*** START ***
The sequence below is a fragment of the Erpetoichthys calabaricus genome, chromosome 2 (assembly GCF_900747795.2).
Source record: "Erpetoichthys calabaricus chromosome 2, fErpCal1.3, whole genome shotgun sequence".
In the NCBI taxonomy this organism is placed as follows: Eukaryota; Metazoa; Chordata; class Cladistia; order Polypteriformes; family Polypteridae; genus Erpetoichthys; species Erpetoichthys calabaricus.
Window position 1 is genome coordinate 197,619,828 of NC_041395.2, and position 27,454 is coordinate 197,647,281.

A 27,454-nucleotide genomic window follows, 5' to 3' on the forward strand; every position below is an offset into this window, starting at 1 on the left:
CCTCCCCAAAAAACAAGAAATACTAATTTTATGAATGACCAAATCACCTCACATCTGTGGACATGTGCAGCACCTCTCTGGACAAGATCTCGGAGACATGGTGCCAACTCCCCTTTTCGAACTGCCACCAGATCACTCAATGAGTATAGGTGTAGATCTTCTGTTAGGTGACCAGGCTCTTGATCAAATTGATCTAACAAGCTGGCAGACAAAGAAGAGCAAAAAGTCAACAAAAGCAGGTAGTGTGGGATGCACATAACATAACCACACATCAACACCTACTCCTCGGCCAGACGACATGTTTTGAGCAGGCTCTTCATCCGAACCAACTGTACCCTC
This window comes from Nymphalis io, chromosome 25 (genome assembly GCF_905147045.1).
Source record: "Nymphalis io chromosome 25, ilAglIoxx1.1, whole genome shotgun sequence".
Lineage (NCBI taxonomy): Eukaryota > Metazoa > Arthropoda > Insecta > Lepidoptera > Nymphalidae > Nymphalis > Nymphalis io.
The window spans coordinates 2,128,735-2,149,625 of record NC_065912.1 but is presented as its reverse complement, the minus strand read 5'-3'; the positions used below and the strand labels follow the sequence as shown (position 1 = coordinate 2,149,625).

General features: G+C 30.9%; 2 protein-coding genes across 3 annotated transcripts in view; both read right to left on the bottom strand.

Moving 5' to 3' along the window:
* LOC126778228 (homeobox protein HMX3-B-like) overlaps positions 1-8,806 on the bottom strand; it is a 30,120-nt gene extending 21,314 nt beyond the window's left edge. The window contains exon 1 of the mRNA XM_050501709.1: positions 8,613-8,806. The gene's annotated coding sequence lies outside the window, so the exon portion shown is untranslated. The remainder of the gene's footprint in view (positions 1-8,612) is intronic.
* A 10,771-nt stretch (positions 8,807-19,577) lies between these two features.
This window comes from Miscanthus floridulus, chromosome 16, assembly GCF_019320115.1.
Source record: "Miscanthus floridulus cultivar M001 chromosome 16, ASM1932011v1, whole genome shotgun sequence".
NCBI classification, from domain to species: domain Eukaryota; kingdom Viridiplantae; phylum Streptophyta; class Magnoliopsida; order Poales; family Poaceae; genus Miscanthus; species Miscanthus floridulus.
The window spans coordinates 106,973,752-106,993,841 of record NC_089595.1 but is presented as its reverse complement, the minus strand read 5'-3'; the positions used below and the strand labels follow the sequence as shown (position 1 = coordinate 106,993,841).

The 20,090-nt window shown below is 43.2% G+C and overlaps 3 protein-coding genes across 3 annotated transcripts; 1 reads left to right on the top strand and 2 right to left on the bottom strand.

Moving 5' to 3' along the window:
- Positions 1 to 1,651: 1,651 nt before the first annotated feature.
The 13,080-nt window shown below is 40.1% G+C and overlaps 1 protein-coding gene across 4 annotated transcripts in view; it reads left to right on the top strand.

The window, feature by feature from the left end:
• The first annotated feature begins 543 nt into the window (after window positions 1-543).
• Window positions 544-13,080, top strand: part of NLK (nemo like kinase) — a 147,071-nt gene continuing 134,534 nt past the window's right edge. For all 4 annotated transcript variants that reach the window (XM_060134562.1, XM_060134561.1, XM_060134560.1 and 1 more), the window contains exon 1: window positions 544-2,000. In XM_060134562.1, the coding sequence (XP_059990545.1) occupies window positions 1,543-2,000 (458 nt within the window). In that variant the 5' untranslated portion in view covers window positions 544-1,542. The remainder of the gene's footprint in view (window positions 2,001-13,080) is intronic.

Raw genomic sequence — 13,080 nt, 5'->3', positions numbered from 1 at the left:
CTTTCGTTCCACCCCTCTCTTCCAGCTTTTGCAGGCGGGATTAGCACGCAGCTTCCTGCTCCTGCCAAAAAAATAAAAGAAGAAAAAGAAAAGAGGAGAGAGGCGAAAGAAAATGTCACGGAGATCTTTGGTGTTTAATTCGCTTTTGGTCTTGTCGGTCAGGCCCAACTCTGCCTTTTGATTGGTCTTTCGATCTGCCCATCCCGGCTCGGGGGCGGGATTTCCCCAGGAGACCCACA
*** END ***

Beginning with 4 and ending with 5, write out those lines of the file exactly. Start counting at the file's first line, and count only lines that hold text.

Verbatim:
Window position 1 is genome coordinate 197,619,828 of NC_041395.2, and position 27,454 is coordinate 197,647,281.

A 27,454-nucleotide genomic window follows, 5' to 3' on the forward strand; every position below is an offset into this window, starting at 1 on the left: